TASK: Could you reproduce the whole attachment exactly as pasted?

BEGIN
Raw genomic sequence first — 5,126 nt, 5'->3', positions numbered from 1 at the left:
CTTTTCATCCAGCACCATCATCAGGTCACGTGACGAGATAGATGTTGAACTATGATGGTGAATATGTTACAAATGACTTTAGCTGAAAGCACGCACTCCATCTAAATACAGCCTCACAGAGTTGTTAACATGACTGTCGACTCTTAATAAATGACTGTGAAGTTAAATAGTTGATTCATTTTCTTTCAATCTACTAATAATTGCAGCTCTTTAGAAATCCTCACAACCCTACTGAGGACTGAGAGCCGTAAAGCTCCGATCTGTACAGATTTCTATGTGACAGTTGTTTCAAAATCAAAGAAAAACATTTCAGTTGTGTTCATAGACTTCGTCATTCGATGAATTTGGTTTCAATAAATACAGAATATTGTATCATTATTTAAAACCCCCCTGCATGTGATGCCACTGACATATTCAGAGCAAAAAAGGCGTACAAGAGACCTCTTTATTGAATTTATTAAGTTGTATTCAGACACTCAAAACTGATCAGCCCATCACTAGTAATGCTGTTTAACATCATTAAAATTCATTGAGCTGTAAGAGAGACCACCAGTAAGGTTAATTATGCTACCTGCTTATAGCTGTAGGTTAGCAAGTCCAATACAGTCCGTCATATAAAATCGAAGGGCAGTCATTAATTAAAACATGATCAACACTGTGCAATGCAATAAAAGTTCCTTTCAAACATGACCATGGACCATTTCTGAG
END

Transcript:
Raw genomic sequence first — 5,126 nt, 5'->3', positions numbered from 1 at the left:
CTTTTCATCCAGCACCATCATCAGGTCACGTGACGAGATAGATGTTGAACTATGATGGTGAATATGTTACAAATGACTTTAGCTGAAAGCACGCACTCCATCTAAATACAGCCTCACAGAGTTGTTAACATGACTGTCGACTCTTAATAAATGACTGTGAAGTTAAATAGTTGATTCATTTTCTTTCAATCTACTAATAATTGCAGCTCTTTAGAAATCCTCACAACCCTACTGAGGACTGAGAGCCGTAAAGCTCCGATCTGTACAGATTTCTATGTGACAGTTGTTTCAAAATCAAAGAAAAACATTTCAGTTGTGTTCATAGACTTCGTCATTCGATGAATTTGGTTTCAATAAATACAGAATATTGTATCATTATTTAAAACCCCCCTGCATGTGATGCCACTGACATATTCAGAGCAAAAAAGGCGTACAAGAGACCTCTTTATTGAATTTATTAAGTTGTATTCAGACACTCAAAACTGATCAGCCCATCACTAGTAATGCTGTTTAACATCATTAAAATTCATTGAGCTGTAAGAGAGACCACCAGTAAGGTTAATTATGCTACCTGCTTATAGCTGTAGGTTAGCAAGTCCAATACAGTCCGTCATATAAAATCGAAGGGCAGTCATTAATTAAAACATGATCAACACTGTGCAATGCAATAAAAGTTCCTTTCAAACATGACCATGGACCATTTCTGAG